School Readiness

School Readiness

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Why Is This Important?
Iowa State University Science Bound was developed to address the educational needs resulting from the growing demands for a globally-competitive, highly-skilled ASTEM (agriculture, science, technology, engineering and mathematics) workforce, as well as changing state and national demographics. Nationally, Whites areestimated to comprise 61 percent of our country’s population in 2017 (U. S. Census Bureau, 2018). The State of Iowa, similarly, is experiencing a shift in its demographics, with Whites now accounting for 86 percent of the state’s population (down from 91 percent, U. S. Census Bureau, 2018). Although people of color in Iowa accounted for just 14 percent of the state’s population in 2017, the student of color population is now 23 percent statewide (Iowa Department of Education, 2017-2018). Des Moines Public Schools (the largest school district in the state, with 34,020 students) is comprised of approximately 53 percent non-white students. Within this population of students of color, 37 percent are Black, 50 percent are Latino/a, and 12 percent are multi-racial (Iowa Department of Education, 2017-2018). To address the need in light of the changing demographics, Science Bound addresses and supports the preparedness of diverse Iowa students, thereby increasing the numbers of ethnically and racially diverse professionals in agriculture, science, technology, engineering and mathematics (ASTEM) areas.
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Why Is This Important?
Reading on grade level by third grade is a significant predictor for high school success. Research shows that children born healthy and developing on track ensures the path for them to be proficient readers by third grade. School Readiness, therefore, starts as early as prenatal care. Based on the Panel Study of Income Dynamics, Dr. Conley, Professor at New York University, states “low birth weight, defined as less than 2,500 grams, or 5.5 pounds, has predictive power to alter the chance that a newborn will graduate high school on time. Low birth weight also makes it more likely that a baby later will be held back in school, be enrolled in special education or classified as learning disabled” (Population Reference Bureau). Low birth-weight babies are highly susceptible to neuro-developmental problems, behavioral problems and attention deficit disorder that can interfere with their learning and school success (2010 Kids County Report, p. 15-16). One of the significant factors among the various developmental factors is vocabulary development (linguistic). According to a longitudinal study done by Betty Hart and Todd Risley, children from wealthier families by age 3 have heard 30 million more words than children from less-wealthy families. This readiness gap eventually becomes an achievement gap when children enter school.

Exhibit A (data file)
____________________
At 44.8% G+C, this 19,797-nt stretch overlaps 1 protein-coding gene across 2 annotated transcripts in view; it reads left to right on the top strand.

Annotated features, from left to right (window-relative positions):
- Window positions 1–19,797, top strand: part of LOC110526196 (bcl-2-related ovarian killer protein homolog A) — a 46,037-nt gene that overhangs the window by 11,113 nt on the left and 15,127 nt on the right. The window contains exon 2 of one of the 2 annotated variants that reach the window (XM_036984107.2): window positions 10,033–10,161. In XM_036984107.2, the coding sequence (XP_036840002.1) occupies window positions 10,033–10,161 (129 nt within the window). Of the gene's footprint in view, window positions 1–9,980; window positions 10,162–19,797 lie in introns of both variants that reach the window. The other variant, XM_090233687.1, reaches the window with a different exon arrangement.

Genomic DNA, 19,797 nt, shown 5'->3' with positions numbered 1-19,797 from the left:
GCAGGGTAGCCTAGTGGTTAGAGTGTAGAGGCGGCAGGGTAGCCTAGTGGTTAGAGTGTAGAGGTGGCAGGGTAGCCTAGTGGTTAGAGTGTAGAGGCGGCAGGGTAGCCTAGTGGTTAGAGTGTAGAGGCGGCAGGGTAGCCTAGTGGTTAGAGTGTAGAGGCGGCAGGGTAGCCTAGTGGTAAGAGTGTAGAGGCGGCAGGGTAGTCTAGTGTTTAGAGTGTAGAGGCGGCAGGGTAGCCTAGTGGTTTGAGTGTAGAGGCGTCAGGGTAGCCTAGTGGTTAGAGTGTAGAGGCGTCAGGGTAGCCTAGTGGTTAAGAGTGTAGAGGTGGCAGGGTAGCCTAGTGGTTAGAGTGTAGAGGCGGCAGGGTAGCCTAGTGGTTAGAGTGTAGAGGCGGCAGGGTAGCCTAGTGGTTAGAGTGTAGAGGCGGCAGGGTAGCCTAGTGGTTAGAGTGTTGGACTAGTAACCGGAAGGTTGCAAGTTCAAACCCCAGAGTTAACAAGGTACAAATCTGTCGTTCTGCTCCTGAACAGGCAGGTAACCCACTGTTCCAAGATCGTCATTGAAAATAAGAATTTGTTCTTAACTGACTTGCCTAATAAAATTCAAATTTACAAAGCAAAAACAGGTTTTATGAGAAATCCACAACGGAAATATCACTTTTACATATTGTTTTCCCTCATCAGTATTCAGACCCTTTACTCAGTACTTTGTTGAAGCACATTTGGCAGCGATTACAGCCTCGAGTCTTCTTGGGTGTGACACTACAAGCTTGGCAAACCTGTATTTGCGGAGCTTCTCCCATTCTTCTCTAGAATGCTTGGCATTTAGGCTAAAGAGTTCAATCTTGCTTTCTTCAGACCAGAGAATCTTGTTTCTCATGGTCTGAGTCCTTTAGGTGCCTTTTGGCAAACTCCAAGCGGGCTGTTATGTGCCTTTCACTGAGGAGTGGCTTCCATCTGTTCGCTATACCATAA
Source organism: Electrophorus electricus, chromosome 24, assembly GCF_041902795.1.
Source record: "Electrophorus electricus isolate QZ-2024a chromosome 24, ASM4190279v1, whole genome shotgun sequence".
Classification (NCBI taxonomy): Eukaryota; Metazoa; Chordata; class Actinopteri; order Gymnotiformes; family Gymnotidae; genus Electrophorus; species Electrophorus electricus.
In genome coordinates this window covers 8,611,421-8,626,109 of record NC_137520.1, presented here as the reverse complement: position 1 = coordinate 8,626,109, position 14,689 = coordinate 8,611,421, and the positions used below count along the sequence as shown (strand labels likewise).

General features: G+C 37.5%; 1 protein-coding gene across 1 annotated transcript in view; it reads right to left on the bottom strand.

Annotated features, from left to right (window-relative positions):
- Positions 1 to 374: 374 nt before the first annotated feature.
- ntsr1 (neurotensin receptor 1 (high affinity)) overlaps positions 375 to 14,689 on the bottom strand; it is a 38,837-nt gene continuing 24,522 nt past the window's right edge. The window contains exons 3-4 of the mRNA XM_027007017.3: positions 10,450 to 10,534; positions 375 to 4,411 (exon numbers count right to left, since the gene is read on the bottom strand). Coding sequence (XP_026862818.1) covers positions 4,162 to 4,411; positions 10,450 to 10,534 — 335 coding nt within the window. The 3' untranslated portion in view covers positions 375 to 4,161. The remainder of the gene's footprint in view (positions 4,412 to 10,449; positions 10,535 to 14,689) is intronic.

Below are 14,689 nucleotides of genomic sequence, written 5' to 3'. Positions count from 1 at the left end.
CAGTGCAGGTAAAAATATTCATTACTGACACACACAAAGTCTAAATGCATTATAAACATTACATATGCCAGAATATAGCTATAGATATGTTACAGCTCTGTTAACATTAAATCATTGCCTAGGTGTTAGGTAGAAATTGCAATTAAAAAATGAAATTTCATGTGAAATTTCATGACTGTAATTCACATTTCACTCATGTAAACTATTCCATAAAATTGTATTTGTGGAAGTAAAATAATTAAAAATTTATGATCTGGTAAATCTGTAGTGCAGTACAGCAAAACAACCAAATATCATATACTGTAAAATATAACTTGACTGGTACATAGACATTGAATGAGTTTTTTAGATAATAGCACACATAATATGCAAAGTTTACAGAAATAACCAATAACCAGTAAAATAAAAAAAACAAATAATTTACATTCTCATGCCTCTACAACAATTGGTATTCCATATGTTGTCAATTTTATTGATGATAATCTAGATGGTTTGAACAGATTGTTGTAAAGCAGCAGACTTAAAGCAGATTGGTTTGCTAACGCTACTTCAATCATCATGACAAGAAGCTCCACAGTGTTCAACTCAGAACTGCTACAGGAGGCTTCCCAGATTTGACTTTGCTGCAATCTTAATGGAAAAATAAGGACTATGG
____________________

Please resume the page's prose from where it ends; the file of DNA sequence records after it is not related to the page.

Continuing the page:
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What We Do
Preventive health covers a wide range of services. United Way of Central Iowa specifically focuses its dollars on trauma informed preventive care for developmentally challenged young children, children in need of dental treatment so they can focus on education and services to first time mothers/teen mothers in need of proper prenatal care and parenting skills.
Who We Serve
The targeted populations are children birth to 5, elementary school children, middle school children, teen mothers and first time mothers.in Polk, Dallas, and Warren counties.
How We Impact
By diagnosing and treating the said problems early from birth, children enter school ready to learn and achieve subsequent success in career and life.
PM
FY 2020
1,043
200
205%
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What We Do
Who We Serve
How We Impact
PM
FY 2020
185
330
1442%
Scorecard Result Container Indicator Measure Action Actual Value Target Value Tag S R I P PM A m/d/yy m/d/yyyy